Keep on Movin': Exercise After 50
by Amy Scholten, MPH
Regular physical activity is good for people of all ages. However, it is most important for people over 50.
Aging slowly reduces muscle tissue and strength. This makes it hard to move with ease. Daily activities such as chores, shopping, and climbing stairs become more difficult.
Regular exercise can help:
Being physically active also helps prevent long term diseases, such as:
Get a Checkup First
Anyone can be more physically active. Before starting an exercise program, talk to your doctor. This is especially important if you:
Your doctor may advise a special exercise program. This depends on your needs.
Create a Goal
During the day, adults should move more and sit less. Some physical activity is better than none. With your doctor's approval, aim for:
For more health benefits, try these weekly goals:
It is best to slowly work your way up to your goal. The key is to do it safely.
Do a Variety of Activities
Include these exercises in your weekly routine:
Aerobic exercise increases the heart rate for a length of time. Over time, aerobic activity conditions your body in general. It helps your heart and lungs to do more work with less effort.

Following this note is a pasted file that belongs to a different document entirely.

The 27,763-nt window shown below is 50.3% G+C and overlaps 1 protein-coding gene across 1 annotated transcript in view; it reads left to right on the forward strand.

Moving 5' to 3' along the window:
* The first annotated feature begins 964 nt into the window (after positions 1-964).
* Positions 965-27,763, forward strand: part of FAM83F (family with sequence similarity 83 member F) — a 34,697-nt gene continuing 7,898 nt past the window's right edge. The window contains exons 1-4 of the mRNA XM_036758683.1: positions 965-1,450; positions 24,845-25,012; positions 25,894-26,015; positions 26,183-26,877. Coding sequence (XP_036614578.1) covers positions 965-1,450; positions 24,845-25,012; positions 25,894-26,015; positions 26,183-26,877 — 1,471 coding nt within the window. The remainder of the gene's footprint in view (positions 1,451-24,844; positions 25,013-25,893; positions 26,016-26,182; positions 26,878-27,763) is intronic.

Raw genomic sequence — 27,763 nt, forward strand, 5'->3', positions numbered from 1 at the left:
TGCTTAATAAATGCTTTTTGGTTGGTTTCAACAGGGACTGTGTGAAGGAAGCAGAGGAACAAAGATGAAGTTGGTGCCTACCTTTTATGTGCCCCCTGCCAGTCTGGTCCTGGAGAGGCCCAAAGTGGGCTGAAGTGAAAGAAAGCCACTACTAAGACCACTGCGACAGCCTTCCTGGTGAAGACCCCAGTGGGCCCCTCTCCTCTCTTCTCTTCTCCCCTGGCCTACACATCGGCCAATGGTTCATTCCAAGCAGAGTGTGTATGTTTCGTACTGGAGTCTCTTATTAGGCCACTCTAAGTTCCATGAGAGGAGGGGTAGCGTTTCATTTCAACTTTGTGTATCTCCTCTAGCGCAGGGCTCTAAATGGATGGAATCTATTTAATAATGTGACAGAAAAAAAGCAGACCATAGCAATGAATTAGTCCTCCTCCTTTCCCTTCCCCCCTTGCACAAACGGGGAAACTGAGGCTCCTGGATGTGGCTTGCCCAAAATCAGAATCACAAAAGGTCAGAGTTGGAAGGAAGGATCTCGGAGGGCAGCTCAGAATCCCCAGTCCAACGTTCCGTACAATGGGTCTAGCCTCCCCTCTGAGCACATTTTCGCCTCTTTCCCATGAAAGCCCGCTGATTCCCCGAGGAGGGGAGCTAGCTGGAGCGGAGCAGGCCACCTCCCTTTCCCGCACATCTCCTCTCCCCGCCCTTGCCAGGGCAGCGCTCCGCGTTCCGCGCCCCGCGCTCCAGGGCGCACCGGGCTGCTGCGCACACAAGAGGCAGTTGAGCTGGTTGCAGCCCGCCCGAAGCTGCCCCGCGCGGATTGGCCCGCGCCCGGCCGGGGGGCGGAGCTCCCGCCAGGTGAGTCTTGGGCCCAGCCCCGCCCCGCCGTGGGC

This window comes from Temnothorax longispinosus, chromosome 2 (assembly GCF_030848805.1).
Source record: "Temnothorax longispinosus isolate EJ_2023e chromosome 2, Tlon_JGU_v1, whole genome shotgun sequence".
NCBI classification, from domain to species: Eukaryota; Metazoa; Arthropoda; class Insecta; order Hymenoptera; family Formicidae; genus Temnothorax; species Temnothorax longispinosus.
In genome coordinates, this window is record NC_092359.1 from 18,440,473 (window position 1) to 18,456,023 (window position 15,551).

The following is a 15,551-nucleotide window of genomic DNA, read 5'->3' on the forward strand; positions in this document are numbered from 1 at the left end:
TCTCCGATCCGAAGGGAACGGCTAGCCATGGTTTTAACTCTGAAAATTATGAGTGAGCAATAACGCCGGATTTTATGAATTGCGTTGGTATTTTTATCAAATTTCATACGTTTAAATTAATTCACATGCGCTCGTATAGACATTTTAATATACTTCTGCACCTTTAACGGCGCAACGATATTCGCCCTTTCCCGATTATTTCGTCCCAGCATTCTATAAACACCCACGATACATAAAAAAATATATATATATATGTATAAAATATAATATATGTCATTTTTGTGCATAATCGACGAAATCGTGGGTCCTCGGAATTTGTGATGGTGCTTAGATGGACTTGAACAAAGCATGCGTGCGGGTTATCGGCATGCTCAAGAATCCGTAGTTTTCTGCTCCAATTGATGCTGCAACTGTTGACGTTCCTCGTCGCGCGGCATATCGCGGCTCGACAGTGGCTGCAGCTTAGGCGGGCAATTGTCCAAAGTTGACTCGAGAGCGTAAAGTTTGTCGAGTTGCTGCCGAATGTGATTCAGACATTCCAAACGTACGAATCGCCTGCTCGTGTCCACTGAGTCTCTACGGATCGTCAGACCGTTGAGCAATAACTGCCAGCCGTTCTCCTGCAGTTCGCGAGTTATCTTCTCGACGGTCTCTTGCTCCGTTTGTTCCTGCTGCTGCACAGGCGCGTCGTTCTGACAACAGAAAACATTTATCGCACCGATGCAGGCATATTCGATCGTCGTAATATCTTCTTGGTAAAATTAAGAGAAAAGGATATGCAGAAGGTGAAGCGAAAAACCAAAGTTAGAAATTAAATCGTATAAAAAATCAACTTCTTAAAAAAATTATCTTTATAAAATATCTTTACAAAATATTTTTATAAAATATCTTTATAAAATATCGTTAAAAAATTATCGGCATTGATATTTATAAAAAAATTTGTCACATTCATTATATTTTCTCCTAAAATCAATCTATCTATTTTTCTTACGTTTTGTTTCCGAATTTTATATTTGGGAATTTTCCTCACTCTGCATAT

Strength training helps tone your body and makes all movement easier. It supports your joints and helps prevent falls.
There are many strengthening exercises. Some use:
Exercises like push-ups, sit-ups, chin-ups, and lunges also build your muscles. Start slowly with your new routine.
Stretching exercises help keep joints and muscles flexible. They can ease the effects of arthritis and help prevent injuries. A physical trainer can design a stretching program for you.
To have a better exercise session:
Stop exercise right away if you have:
If you think you have an emergency, call for medical help right away.
American College of Sports Medicine
National Institute on Aging
Canadian Society for Exercise Physiology
Chapter 5: Active older adults. US Department of Health & Human Services website. Available at: https://health.gov/sites/default/files/2019-09/Physical_Activity_Guidelines_2nd_edition.pdf. Accessed October 19, 2021.
Exercise and physical activity: Getting fit for life. National Institute on Aging website. Available at: https://www.nia.nih.gov/health/four-types-exercise-can-improve-your-health-and-physical-ability. Accessed October 19, 2021.
How much physical activity do older adults need? Centers for Disease Control and Prevention website. Available at: https://www.cdc.gov/physicalactivity/basics/older_adults/index.htm. Accessed October 19, 2021.
Physical activity for cardiovascular disease prevention. EBSCO DynaMed website. Available at: https://www.dynamed.com/prevention/physical-activity-for-cardiovascular-disease-prevention. Accessed October 19, 2021.
Last reviewed October 2021 by EBSCO Medical Review Board
Last Updated: 10/19/2021
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